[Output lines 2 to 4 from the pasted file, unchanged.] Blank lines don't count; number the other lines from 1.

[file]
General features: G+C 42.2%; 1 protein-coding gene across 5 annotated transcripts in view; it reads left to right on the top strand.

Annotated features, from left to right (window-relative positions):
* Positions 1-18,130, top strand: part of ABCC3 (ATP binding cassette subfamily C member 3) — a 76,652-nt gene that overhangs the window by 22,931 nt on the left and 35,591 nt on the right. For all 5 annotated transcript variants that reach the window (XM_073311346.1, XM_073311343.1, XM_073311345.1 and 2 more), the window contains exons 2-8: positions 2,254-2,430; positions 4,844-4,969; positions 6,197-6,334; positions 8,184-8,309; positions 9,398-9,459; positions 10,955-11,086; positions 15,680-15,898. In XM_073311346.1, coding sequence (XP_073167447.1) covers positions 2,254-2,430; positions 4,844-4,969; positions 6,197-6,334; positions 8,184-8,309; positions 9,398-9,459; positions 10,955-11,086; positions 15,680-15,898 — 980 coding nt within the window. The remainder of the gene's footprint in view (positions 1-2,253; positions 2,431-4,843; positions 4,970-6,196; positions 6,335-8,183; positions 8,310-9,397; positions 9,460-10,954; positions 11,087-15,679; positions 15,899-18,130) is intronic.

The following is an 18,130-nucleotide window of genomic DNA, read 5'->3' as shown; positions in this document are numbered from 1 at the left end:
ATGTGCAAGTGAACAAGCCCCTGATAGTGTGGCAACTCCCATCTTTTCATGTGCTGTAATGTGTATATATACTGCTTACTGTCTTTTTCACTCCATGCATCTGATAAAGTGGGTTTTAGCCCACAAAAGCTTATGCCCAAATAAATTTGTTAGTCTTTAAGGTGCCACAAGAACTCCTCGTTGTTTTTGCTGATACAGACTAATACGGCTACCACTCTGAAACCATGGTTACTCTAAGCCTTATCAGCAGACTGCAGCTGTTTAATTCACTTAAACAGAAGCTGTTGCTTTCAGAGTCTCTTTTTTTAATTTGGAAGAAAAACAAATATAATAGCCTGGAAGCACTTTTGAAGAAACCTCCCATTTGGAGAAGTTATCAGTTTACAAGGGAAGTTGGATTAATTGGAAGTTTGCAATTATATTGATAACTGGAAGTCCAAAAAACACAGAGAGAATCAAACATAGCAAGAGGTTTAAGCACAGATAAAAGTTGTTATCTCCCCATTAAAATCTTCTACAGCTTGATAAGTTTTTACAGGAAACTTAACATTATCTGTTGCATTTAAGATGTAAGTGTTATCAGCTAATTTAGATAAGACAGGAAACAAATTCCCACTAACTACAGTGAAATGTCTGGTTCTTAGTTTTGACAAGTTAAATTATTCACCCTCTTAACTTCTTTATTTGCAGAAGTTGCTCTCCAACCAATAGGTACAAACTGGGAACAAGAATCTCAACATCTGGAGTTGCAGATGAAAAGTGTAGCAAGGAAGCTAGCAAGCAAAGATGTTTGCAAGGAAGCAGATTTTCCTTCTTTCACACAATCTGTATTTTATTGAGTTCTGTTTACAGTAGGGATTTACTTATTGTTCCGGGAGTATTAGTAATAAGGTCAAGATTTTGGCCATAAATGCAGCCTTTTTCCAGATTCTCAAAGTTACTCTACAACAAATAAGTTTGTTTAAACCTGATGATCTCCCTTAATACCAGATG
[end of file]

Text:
Annotated features, from left to right (window-relative positions):
* Positions 1-18,130, top strand: part of ABCC3 (ATP binding cassette subfamily C member 3) — a 76,652-nt gene that overhangs the window by 22,931 nt on the left and 35,591 nt on the right. For all 5 annotated transcript variants that reach the window (XM_073311346.1, XM_073311343.1, XM_073311345.1 and 2 more), the window contains exons 2-8: positions 2,254-2,430; positions 4,844-4,969; positions 6,197-6,334; positions 8,184-8,309; positions 9,398-9,459; positions 10,955-11,086; positions 15,680-15,898. In XM_073311346.1, coding sequence (XP_073167447.1) covers positions 2,254-2,430; positions 4,844-4,969; positions 6,197-6,334; positions 8,184-8,309; positions 9,398-9,459; positions 10,955-11,086; positions 15,680-15,898 — 980 coding nt within the window. The remainder of the gene's footprint in view (positions 1-2,253; positions 2,431-4,843; positions 4,970-6,196; positions 6,335-8,183; positions 8,310-9,397; positions 9,460-10,954; positions 11,087-15,679; positions 15,899-18,130) is intronic.

The following is an 18,130-nucleotide window of genomic DNA, read 5'->3' as shown; positions in this document are numbered from 1 at the left end: